Written and Directed by Mark Schwab
Starring Christian Gabriel, Corey Jackson, Pano Tsaklas, Mike Mizwicki, August Browning, Christopher Fung, Michael Champlin
Indie Film Review by Chris Olson
An intense and slow-burning thriller, Shadows in Mind is an indie feature from filmmaker Mark Schwab. Focusing on an LGBTQ crisis line where one of the workers receives a most disturbing call.
Jaded by the job of managing an LGBT crisis line, Simon (Corey Jackson) finds that most of his callers are using the service for reasons that would qualify as being certainly less than a crisis. That all changes when he gets a call from Danny (Christian Gabriel) who says he is in the process of killing himself. Instantly gripped by his first real case, Simon does his best to connect with Danny and find out why he has come to consider such a drastic action. As the tale of Danny's journey is unravelled through the use of flashback sequences, we discover a young romance, a troubling network of individuals, and a dark secret.
It's always impressive when a filmmaker believes in their story enough to let it mellow. Schwab opts to enhance the intrigue of Shadows in Mind by utilising longer takes and slower editing, creating a marvellously menacing tone that is built upon throughout the movie. Scenes with Danny and his mysterious boyfriend Kyle (Pano Tsaklas) are tender and at times moving, mostly because the film allows them room to breathe (similar to the copious amounts of red wine that are consumed during the movie). As the conflict grows with the introduction of additional characters, mostly work colleagues of Kyle's, the tension is not spoilt by the movie going full guns blazing in the final third, instead keeping to the established pace and delivering a wholly satisfying cinematic experience.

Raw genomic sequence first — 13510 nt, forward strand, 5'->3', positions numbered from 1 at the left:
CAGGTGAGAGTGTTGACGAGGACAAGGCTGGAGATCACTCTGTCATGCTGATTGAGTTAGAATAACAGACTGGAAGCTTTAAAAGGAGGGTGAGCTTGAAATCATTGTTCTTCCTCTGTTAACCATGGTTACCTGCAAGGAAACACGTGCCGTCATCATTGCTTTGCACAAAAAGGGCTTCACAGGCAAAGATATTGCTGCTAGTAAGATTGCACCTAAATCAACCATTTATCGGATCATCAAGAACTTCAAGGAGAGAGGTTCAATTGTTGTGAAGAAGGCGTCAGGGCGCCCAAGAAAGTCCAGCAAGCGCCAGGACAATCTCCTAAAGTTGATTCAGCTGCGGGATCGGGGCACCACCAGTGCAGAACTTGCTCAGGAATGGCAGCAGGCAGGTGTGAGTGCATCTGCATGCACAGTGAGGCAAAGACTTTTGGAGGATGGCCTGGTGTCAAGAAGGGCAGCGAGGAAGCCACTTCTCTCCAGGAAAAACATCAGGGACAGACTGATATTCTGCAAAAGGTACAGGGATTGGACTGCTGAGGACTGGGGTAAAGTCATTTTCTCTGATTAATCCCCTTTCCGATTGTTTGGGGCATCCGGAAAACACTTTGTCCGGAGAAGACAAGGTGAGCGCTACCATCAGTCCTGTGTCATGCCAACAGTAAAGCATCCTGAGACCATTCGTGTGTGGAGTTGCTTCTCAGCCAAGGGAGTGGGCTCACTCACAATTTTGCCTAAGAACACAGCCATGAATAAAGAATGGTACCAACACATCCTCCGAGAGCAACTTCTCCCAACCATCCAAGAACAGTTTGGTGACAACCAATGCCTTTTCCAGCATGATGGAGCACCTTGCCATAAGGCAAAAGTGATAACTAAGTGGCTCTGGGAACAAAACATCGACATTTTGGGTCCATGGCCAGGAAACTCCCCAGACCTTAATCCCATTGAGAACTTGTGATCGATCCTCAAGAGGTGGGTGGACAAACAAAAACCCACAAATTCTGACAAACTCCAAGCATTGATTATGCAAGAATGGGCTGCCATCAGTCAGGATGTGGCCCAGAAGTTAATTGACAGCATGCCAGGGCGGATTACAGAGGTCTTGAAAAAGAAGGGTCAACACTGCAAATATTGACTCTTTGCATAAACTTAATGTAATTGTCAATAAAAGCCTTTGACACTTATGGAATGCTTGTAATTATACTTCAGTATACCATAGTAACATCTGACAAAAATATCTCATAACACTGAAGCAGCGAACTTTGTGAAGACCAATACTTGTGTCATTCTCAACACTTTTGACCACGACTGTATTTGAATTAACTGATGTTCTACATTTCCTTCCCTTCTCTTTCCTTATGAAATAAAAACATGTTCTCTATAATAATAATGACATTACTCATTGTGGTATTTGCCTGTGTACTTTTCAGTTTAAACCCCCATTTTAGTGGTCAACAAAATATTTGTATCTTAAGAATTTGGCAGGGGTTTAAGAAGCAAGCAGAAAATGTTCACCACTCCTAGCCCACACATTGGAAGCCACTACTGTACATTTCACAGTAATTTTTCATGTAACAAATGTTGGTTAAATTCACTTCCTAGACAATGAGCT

Gabriel as the lead was superb. The imbalance his character feels at his predicament was brilliantly conveyed through subtle body language and well delivered lines. His chemistry with Tsaklas was convincing and engaging, offering up some of the best scenes in Shadows in Mind. I also enjoyed Jackson's scenes with Mike Mizwicki, whose character, Curtis, gets brought in when Danny's threats over the phone become increasingly substantial.
By exploring themes of love, trust, manipulation, and power, the story was always going to have to be able to deliver to a high standard. The filmmaking easily matches the atmosphere needed to achieve this, with soft lighting to enhance moody scenes, overlaying audio to connect the two timelines brilliantly, and a wonderful sequence near the end of the film which involves multiple characters, shadows, and fluid framing that was utterly captivating.
Schwab shows himself to be capable of delivering on a David Fincher level of thriller filmmaking with Shadows in Mind. The characters are expertly crafted and delivered with a story that is grippingly tense and immersive. The performances are subtle and impressive, whilst the formidable atmosphere will turn audiences to putty in their hands.
Watch the official movie trailer for Shadows in Mind below...